Campo Santo by W.G. Sebald

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“W. G. Sebald exemplified the best kind of cosmopolitan literary intelligence–humane, digressive, deeply erudite, unassuming and tinged with melancholy. . . . In [Campo Santo] Sebald reveals his distinctive tone, as his winding sentences gradually mingle together curiosity and plangency, learning and self-revelation. . . . [Readers will] be rewarded with unexpected illuminations.”
–The Washington Post Book World

This final collection of essays by W. G. Sebald offers profound ruminations on many themes common to his work–the power of memory and personal history, the connections between images in the arts and life, the presence of ghosts in places and artifacts. Some of these pieces pay tribute to the Mediterranean island of Corsica, weaving elegiacally between past and present, examining, among other things, the island’s formative effect on its most famous citizen, Napoleon. In others, Sebald examines how the works of Günter Grass and Heinrich Böll reveal “the grave and lasting deformities in the emotional lives” of postwar Germans; how Kafka echoes Sebald’s own interest in spirit presences among mortal beings; and how literature can be an attempt at restitution for the injustices of the real world.
Dazzling in its erudition, accessible in its deep emotion, Campo Santo confirms Sebald’s status as one of the great modern writers who divined and expressed the invisible connections that determine our lives.

From the Trade Paperback edition.

About W.G. Sebald

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W. G. Sebald was born in Wertach im Allgäu, Germany, in 1944. He studied German language and literature in Freiburg, Switzerland, and Manchester. He taught at the University of East Anglia in Norwich, England, for thirty years, becoming professor of European literature in 1987, and from 1989 to 1994 was the first director of the British Centre for Literary Translation. His previously translated books-The Rings of Saturn, The Emigrants, Vertigo, and Austerlitz-have won a number of international awards, including the National Book Critics Circle Award, the Los Angeles Times Book Award, the Berlin Literature Prize, and the LiteraTour Nord Prize. He died in December 2001.Iain Galbraith was born in Glasgow in 1956 and studied modern languages and comparative literature at the universities of Cambridge, Freiburg, and Mainz, where he taught for several years. He has edited works by Stevenson, Hogg, Scott, Boswell, and Conrad, and contributed essays to many books and journals in the U.K., France, and Germany. He is a widely published translator of German-language writing, especially poetry, into English, winning the John Dryden Prize for Literary Translation in 2004.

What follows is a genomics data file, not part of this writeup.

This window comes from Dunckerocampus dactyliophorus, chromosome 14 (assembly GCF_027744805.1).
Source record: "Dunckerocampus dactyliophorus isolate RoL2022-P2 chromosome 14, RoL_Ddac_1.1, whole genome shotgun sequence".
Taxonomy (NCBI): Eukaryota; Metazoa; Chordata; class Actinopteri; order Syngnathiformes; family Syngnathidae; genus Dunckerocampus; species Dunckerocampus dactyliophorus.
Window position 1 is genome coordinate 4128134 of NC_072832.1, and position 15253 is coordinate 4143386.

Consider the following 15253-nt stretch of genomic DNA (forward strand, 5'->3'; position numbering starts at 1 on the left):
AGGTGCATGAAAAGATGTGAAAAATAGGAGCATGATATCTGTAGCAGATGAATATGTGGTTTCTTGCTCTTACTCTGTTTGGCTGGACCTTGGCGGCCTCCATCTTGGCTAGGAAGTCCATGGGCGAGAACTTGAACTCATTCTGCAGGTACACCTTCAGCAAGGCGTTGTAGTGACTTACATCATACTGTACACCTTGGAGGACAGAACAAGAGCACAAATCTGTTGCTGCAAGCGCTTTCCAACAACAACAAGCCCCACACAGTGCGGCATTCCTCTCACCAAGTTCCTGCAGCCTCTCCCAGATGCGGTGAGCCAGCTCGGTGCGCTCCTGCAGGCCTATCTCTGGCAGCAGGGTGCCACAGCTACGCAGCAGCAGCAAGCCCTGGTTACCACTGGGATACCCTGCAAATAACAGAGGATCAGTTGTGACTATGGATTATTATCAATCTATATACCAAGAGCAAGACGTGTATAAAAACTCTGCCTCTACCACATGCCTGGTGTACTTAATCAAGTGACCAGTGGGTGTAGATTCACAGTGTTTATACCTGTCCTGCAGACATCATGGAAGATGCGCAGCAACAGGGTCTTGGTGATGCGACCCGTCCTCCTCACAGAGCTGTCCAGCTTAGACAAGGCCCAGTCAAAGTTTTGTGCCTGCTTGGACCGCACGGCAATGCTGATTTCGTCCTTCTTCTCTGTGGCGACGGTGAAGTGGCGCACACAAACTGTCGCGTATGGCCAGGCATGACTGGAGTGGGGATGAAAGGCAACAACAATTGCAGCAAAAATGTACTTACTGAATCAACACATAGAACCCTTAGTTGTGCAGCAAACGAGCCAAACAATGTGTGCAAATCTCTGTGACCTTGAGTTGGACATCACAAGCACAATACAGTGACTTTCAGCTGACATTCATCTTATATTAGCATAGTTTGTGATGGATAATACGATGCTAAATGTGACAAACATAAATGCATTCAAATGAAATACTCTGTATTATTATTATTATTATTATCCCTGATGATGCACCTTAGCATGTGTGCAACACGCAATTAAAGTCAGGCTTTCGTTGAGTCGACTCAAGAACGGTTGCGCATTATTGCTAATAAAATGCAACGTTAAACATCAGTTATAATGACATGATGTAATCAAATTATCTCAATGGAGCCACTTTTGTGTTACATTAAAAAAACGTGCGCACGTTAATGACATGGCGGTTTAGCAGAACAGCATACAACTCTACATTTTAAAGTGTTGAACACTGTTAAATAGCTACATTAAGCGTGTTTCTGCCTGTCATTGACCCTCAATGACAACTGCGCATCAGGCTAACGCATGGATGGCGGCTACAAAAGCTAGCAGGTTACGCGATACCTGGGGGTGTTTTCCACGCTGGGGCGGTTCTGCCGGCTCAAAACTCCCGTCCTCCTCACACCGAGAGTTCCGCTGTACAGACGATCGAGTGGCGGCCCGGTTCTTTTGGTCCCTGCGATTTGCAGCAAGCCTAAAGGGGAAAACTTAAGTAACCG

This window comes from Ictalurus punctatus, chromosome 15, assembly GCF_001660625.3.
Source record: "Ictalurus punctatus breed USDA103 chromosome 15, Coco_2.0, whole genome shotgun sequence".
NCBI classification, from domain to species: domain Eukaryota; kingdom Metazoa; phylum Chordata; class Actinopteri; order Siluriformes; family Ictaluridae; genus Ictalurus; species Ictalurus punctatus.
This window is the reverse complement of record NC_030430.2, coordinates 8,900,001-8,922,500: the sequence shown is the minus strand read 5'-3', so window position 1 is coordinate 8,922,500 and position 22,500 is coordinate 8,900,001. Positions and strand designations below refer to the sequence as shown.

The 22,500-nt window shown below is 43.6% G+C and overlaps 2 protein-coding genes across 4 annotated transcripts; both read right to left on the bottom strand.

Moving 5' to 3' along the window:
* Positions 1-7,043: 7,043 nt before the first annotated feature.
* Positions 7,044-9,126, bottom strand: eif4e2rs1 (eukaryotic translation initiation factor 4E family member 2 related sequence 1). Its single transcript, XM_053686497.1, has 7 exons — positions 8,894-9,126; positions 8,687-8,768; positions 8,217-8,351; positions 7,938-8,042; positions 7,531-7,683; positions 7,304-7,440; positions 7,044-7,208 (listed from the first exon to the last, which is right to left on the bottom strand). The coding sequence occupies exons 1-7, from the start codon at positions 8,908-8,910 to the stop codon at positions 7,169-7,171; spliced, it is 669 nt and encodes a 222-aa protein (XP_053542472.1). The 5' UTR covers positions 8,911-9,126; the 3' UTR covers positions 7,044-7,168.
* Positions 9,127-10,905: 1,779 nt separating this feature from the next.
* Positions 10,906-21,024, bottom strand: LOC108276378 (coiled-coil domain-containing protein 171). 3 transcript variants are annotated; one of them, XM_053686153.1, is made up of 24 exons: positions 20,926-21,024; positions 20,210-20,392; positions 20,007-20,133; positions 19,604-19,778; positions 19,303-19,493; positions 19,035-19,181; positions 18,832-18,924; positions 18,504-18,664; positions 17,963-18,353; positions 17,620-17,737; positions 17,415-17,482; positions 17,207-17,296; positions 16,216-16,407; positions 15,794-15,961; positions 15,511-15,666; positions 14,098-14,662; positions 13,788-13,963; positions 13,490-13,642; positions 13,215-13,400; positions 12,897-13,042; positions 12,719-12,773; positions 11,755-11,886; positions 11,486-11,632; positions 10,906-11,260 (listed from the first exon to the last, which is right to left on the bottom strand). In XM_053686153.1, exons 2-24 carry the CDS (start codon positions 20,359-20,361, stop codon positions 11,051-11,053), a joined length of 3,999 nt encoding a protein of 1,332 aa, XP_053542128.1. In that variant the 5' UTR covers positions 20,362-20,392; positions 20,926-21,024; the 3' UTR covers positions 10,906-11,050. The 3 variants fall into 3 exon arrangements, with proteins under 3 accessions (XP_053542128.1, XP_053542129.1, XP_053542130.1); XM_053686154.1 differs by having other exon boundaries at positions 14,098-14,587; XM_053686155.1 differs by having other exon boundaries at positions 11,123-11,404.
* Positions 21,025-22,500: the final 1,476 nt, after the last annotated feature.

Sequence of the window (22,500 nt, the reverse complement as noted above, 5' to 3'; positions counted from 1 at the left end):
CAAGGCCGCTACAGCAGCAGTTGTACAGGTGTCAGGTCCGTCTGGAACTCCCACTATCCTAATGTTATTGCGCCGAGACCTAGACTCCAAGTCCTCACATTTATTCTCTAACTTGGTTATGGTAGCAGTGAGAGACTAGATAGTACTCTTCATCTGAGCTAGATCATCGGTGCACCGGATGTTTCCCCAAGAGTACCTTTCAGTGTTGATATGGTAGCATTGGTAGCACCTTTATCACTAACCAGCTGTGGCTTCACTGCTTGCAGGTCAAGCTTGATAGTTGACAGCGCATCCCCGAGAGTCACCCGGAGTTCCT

Published October 19, 2011 by Modern Library. 242 pages
Genres: Literature & Fiction, Travel. Non-fiction

Unrated Critic Reviews for Campo Santo

The New York Times

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But despite all their island's sunshine, he feels a kinship with the Corsicans, with what he sees as their fealty to a bygone emperor and their simultaneous terror of and reverence for the dead, who are believed to wander the countryside in regiments, recognizable by their shrunken frames and blu...

Apr 03 2005 | Read Full Review of Campo Santo

The Guardian

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Campo Santo by WG Sebald Hamish Hamilton £16.99, pp240 One cold December afternoon in 2001, I was travelling home on a slow-moving train from remote west Wales, having spent the day with a close friend who was recovering from a serious road accident, when I picked up a newspaper from the dirty fl...

Feb 27 2005 | Read Full Review of Campo Santo

Publishers Weekly

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This brief volume is the latest and reportedly last collection of essays by German novelist and critic Sebald, who has seemed more prolific since his death in 2001 than in life.

Feb 14 2005 | Read Full Review of Campo Santo

The New Republic

In Austerlitz, Sebald explicitly compares the large eyes of the animals found in the zoo to the “fixed inquiring gaze found in certain painters and philosophers who seek to penetrate the darkness which surrounds us purely by means of looking and thinking.” For their joint book project, Sebald...

Jul 25 2005 | Read Full Review of Campo Santo

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